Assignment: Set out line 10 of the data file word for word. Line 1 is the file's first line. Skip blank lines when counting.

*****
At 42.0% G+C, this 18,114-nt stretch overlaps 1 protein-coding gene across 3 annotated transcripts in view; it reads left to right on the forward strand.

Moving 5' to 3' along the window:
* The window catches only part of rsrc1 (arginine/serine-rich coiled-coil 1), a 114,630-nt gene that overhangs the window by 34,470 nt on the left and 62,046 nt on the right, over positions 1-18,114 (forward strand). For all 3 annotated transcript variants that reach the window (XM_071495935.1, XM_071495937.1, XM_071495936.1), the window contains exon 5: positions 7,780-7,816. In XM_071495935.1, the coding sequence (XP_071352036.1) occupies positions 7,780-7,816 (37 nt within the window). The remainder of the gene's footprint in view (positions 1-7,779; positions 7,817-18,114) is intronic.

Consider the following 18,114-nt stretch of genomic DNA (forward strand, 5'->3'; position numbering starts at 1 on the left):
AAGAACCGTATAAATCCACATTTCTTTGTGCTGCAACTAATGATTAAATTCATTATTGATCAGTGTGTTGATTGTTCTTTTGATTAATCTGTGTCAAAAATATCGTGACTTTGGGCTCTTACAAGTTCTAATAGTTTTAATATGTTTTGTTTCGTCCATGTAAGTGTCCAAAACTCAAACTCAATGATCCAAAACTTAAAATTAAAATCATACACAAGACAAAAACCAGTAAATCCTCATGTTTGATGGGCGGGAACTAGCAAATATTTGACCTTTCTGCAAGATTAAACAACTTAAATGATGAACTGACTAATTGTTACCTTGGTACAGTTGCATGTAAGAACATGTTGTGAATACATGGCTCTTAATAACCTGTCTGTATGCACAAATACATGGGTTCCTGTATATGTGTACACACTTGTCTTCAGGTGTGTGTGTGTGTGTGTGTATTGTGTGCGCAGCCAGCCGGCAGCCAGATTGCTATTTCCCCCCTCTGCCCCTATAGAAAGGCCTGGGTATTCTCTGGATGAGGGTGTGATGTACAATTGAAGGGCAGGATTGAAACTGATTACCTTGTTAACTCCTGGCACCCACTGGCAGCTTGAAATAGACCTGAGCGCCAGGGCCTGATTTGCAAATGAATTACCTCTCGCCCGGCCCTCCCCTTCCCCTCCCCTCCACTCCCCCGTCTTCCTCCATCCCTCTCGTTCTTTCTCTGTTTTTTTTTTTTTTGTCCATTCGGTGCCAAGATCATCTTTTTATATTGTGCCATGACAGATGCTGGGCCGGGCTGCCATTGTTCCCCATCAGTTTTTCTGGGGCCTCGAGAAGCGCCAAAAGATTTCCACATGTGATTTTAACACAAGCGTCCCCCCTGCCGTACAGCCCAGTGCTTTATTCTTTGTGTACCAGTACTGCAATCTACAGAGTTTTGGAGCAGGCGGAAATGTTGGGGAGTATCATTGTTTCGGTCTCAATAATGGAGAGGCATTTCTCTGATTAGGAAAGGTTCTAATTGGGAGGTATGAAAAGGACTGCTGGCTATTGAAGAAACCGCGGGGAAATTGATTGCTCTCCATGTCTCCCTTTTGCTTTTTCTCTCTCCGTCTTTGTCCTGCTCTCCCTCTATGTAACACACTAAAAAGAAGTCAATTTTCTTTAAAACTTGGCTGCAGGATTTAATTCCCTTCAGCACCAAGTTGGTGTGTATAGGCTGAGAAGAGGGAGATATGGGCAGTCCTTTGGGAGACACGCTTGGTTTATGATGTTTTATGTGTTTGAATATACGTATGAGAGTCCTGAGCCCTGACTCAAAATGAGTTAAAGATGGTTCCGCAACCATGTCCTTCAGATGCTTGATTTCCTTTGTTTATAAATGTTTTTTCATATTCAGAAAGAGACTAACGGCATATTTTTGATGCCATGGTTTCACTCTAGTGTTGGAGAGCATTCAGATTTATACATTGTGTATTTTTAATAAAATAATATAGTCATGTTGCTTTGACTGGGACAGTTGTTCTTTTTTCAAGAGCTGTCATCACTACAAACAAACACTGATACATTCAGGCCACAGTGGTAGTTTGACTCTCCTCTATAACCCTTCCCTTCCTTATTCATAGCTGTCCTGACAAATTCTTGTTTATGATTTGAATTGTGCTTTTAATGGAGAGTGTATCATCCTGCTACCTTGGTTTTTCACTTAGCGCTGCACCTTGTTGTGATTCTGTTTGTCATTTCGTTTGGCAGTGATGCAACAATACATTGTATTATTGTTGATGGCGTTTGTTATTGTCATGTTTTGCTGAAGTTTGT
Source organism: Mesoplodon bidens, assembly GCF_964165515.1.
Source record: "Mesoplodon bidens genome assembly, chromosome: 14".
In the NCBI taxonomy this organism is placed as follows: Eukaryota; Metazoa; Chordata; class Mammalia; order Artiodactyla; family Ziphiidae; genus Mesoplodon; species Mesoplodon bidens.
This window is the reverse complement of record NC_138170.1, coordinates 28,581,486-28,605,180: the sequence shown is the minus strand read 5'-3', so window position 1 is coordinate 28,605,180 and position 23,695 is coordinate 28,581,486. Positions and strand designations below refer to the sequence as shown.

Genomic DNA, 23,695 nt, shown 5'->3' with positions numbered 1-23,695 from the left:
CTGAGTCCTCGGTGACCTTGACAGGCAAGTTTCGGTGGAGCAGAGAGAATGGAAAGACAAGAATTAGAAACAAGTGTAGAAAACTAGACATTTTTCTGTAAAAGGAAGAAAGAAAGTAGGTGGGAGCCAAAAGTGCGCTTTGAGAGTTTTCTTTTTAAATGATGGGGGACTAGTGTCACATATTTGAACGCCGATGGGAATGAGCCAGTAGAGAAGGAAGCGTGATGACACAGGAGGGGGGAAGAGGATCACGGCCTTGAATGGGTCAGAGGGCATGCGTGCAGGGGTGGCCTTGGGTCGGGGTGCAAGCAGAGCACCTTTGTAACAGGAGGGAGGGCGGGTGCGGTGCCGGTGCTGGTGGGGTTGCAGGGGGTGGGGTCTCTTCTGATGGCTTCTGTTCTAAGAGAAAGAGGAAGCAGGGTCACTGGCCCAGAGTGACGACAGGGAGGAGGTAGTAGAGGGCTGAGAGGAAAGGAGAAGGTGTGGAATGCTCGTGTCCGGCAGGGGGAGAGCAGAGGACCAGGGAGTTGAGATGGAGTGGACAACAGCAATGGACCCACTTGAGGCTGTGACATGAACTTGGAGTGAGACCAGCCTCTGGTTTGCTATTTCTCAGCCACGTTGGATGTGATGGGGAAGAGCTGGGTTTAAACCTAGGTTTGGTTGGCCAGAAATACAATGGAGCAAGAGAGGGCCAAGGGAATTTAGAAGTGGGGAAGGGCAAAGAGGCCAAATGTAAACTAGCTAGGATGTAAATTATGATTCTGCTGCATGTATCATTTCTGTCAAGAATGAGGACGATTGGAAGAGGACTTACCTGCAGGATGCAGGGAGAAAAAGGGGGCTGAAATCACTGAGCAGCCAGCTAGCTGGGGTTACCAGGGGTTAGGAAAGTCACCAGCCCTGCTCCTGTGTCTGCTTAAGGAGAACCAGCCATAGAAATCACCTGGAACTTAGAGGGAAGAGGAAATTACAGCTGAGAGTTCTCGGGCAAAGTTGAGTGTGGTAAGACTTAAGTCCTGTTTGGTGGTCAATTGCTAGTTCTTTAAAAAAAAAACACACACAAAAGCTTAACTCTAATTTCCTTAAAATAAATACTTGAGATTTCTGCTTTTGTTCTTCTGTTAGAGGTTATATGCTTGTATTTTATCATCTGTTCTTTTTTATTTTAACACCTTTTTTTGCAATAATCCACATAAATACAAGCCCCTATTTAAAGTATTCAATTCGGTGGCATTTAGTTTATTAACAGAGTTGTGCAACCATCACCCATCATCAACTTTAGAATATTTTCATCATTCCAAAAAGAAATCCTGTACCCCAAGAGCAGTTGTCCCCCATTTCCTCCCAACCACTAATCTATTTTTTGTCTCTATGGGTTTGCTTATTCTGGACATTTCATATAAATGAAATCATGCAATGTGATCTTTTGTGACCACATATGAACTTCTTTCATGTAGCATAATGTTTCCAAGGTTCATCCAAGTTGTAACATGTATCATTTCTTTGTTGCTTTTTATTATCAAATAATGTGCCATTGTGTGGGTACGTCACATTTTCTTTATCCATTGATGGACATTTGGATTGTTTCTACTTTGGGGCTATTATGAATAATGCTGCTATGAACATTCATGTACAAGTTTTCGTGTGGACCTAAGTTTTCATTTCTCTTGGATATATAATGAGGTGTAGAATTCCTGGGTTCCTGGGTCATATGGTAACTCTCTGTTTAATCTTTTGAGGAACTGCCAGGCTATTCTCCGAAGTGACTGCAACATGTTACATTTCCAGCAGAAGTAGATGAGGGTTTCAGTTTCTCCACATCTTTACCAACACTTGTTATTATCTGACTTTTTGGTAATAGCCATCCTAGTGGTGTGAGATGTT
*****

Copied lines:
Genomic DNA, 23,695 nt, shown 5'->3' with positions numbered 1-23,695 from the left: